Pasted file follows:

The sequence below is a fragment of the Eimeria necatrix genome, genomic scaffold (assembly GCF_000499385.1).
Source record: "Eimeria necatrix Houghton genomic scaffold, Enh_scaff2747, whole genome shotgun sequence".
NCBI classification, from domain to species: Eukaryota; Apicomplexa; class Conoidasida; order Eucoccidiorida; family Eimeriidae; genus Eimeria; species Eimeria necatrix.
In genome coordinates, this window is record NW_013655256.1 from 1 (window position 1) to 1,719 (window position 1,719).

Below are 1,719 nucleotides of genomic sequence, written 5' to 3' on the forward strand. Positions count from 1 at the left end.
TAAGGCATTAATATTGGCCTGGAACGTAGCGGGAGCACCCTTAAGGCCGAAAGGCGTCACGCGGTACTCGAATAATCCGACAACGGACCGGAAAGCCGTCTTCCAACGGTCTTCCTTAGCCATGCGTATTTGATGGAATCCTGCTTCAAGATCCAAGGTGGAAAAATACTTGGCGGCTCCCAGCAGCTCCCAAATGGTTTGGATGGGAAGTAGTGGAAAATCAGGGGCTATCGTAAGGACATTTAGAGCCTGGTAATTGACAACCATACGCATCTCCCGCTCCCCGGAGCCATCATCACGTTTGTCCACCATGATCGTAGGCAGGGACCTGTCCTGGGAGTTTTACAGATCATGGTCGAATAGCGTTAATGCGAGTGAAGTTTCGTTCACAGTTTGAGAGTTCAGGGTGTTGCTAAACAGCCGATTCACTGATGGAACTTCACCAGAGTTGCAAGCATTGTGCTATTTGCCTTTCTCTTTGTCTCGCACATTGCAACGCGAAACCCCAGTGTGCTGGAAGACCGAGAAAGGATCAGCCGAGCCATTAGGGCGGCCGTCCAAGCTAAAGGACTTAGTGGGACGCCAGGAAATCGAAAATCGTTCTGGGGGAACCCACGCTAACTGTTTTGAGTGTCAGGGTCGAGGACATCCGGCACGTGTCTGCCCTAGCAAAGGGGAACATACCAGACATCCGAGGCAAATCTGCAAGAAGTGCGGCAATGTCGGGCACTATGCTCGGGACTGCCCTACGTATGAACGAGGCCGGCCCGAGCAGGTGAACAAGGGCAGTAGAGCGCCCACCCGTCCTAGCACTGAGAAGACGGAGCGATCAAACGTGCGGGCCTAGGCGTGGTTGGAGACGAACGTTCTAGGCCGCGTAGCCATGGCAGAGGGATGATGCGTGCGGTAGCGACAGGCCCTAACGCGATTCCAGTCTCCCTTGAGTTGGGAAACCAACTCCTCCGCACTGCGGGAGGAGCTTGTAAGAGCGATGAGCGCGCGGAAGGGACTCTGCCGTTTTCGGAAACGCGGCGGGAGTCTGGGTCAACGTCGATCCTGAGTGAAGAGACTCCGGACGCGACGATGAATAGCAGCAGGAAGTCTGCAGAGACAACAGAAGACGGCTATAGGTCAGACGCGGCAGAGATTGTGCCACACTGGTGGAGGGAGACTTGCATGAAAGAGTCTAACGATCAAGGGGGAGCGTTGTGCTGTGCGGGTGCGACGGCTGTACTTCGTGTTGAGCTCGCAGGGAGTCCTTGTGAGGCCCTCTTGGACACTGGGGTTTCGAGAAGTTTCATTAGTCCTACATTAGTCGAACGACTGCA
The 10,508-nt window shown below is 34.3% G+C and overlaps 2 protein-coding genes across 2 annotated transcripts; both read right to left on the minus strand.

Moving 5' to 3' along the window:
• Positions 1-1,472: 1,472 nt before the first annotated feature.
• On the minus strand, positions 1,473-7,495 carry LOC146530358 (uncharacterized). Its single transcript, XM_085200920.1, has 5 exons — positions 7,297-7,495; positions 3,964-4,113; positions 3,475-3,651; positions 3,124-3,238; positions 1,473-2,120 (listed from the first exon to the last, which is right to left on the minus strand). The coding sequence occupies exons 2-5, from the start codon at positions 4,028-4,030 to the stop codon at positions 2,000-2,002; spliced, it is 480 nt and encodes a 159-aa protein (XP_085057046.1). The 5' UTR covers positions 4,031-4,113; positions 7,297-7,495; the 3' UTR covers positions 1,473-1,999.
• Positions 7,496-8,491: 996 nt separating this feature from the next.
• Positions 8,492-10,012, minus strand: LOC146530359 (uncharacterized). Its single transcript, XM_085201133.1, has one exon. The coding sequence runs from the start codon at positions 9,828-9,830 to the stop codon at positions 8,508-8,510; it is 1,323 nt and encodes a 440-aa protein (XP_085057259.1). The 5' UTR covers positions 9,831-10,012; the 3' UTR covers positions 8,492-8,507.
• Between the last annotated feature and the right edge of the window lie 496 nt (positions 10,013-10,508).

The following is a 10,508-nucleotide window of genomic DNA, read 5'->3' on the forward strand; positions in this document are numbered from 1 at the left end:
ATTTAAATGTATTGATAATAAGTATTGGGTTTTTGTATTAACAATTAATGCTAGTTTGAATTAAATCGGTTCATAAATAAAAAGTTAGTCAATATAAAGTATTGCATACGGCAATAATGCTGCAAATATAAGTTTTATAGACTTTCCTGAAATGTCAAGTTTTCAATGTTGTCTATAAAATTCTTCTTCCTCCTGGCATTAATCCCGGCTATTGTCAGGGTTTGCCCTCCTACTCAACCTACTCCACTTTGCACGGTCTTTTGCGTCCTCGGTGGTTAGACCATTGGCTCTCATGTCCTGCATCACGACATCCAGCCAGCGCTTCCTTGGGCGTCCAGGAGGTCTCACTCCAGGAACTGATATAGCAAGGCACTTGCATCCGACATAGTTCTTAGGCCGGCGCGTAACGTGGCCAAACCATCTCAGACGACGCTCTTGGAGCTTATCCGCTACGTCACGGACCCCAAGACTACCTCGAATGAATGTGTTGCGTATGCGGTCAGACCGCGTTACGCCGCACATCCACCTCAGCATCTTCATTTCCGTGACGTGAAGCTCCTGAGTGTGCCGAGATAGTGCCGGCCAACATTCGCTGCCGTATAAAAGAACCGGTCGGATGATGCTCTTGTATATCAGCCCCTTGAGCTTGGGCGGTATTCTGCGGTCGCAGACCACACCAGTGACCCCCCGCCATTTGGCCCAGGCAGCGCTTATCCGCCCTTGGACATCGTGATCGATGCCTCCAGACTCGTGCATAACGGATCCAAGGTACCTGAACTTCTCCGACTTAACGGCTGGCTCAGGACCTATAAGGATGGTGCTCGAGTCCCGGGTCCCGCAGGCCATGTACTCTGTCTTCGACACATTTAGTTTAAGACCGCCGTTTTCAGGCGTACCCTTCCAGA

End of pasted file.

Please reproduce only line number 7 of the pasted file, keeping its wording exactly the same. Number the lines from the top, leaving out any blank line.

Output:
The 10,508-nt window shown below is 34.3% G+C and overlaps 2 protein-coding genes across 2 annotated transcripts; both read right to left on the minus strand.